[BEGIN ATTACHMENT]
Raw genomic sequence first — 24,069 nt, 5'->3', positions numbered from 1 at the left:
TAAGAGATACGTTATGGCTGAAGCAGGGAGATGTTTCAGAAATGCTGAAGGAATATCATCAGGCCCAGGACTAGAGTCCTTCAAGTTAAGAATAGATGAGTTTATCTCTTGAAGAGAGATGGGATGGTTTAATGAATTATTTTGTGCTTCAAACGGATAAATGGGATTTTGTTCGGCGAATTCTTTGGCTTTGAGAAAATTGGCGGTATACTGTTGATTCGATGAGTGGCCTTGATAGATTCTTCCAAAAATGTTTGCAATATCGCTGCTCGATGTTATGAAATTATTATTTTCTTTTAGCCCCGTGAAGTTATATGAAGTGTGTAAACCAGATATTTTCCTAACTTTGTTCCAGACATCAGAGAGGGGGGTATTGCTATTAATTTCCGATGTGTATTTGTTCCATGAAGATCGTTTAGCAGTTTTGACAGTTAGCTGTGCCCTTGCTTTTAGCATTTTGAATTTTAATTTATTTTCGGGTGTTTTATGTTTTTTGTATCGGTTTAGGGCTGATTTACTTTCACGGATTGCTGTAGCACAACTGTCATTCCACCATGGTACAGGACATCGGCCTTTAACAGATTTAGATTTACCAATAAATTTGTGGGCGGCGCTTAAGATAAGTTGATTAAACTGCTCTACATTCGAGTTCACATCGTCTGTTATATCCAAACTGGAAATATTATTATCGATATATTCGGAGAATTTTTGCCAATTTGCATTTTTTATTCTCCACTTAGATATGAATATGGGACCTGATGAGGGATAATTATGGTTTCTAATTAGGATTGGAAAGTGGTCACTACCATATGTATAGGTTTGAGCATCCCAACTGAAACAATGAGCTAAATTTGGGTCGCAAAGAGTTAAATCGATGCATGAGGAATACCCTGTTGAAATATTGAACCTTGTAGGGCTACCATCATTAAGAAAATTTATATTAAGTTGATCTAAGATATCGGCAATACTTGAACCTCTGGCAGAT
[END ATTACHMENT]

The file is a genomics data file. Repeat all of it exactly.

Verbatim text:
Raw genomic sequence first — 24,069 nt, 5'->3', positions numbered from 1 at the left:
TAAGAGATACGTTATGGCTGAAGCAGGGAGATGTTTCAGAAATGCTGAAGGAATATCATCAGGCCCAGGACTAGAGTCCTTCAAGTTAAGAATAGATGAGTTTATCTCTTGAAGAGAGATGGGATGGTTTAATGAATTATTTTGTGCTTCAAACGGATAAATGGGATTTTGTTCGGCGAATTCTTTGGCTTTGAGAAAATTGGCGGTATACTGTTGATTCGATGAGTGGCCTTGATAGATTCTTCCAAAAATGTTTGCAATATCGCTGCTCGATGTTATGAAATTATTATTTTCTTTTAGCCCCGTGAAGTTATATGAAGTGTGTAAACCAGATATTTTCCTAACTTTGTTCCAGACATCAGAGAGGGGGGTATTGCTATTAATTTCCGATGTGTATTTGTTCCATGAAGATCGTTTAGCAGTTTTGACAGTTAGCTGTGCCCTTGCTTTTAGCATTTTGAATTTTAATTTATTTTCGGGTGTTTTATGTTTTTTGTATCGGTTTAGGGCTGATTTACTTTCACGGATTGCTGTAGCACAACTGTCATTCCACCATGGTACAGGACATCGGCCTTTAACAGATTTAGATTTACCAATAAATTTGTGGGCGGCGCTTAAGATAAGTTGATTAAACTGCTCTACATTCGAGTTCACATCGTCTGTTATATCCAAACTGGAAATATTATTATCGATATATTCGGAGAATTTTTGCCAATTTGCATTTTTTATTCTCCACTTAGATATGAATATGGGACCTGATGAGGGATAATTATGGTTTCTAATTAGGATTGGAAAGTGGTCACTACCATATGTATAGGTTTGAGCATCCCAACTGAAACAATGAGCTAAATTTGGGTCGCAAAGAGTTAAATCGATGCATGAGGAATACCCTGTTGAAATATTGAACCTTGTAGGGCTACCATCATTAAGAAAATTTATATTAAGTTGATCTAAGATATCGGCAATACTTGAACCTCTGGCAGAT